Back And Sides
Most of the horticultural drama around here is in the front garden. But we shouldn’t forget that on either side of the house there are narrow strips within our property lines. And then there’s the back garden. Let’s take a look at what’s going on in those relatively neglected areas.
The east side of the house has my biggest and best concentration of Wild Columbine (Aquilegia canadensis), especially where the East Side Bed meets the Front Foundation Bed. Right now they are at peak bloom.
Columbine flowers remind me either of chandeliers or of a whole host of skydivers descending to earth in red and yellow parachutes.
It’s a shame that this part of the garden doesn’t get more attention. You don’t pass through on the way to anywhere – you only see it if you make a deliberate point of visiting.
OK, now let’s head over to the west side of the house. On the way we’ll pass a spot where at this time of year you’ll see a combination of Spanish Bluebells (Hyacinthoides hispanica), Ostrich Ferns (Matteuccia struthiopteris), and Wild Columbine. I really should have planted the Bluebells closer to the front of the border.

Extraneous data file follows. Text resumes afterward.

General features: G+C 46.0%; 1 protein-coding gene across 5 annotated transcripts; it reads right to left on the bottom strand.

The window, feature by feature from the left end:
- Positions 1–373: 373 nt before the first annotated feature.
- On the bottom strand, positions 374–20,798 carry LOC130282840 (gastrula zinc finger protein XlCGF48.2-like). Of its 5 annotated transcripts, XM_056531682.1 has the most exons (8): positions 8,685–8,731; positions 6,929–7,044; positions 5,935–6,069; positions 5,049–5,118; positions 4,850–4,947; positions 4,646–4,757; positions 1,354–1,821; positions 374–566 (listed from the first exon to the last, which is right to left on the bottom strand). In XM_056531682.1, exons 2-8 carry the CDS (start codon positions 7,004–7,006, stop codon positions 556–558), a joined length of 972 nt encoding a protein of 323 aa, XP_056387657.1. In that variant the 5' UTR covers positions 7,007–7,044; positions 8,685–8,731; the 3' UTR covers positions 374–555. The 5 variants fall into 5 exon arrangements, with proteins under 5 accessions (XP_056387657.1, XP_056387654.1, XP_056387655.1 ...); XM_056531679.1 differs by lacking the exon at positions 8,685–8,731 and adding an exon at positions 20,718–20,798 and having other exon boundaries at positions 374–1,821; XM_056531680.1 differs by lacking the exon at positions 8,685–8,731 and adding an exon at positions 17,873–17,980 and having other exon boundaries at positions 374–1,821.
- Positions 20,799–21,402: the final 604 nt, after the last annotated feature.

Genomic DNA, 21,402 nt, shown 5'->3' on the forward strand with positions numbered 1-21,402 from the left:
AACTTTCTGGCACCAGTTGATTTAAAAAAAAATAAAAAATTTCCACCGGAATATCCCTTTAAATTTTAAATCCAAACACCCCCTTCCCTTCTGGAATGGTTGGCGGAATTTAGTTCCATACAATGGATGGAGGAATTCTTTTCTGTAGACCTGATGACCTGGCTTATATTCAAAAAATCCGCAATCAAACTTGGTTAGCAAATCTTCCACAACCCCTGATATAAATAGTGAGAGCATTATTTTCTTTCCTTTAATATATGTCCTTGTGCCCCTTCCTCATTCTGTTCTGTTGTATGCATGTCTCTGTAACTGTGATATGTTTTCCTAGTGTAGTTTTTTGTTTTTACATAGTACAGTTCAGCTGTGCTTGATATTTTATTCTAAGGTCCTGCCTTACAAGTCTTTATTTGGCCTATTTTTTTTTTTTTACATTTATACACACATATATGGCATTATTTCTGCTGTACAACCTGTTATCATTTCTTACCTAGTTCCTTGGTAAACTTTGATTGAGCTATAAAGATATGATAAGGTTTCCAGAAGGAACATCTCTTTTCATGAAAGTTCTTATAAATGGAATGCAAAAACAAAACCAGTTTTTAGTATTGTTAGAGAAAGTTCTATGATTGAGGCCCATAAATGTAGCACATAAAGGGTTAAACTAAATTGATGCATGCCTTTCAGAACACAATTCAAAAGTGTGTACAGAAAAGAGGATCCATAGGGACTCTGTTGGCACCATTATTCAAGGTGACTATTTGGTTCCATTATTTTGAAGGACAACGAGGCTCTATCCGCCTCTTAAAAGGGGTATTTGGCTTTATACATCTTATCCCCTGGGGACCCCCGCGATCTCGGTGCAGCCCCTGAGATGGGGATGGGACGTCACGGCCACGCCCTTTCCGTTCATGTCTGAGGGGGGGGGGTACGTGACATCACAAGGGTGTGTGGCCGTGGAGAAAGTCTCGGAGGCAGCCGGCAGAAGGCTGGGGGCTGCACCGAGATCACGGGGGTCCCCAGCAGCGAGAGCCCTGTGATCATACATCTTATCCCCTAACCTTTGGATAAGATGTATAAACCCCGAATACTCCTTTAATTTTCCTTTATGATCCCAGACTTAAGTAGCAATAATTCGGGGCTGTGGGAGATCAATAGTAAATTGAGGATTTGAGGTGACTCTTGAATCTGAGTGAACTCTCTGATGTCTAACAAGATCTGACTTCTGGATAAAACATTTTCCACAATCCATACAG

We’ll also pass a tuteur planted with two kinds Clematis, including ‘Guernsey Cream’, which was planted just last fall. Though less than 3 feet tall, it’s the first Clematis to bloom this year. It’s supposed to grow 6-8 feet, but I suppose that will come with time.
The route to the Back Garden lies along the shady west side of the house. It’s planted with Bleeding Heart (Lamprocapnos spectabilis), Great Merrybells (Uvularia grandiflora – no longer blooming), Lady Ferns (Athyrium filix-femina), Wild Ginger (Asarum canadense), and ‘Annabelle’ Hydrangeas (Hydrangea arborescens).
Click this link if you want to know why I used to call Athyrium filix-femina the Cat Lady Fern.
OK, here we are at the entrance to the Back Garden.
There’s another patch of ‘Purple Sensation’ Alliums. I’m surprised that it has prospered and multiplied in the dappled shade.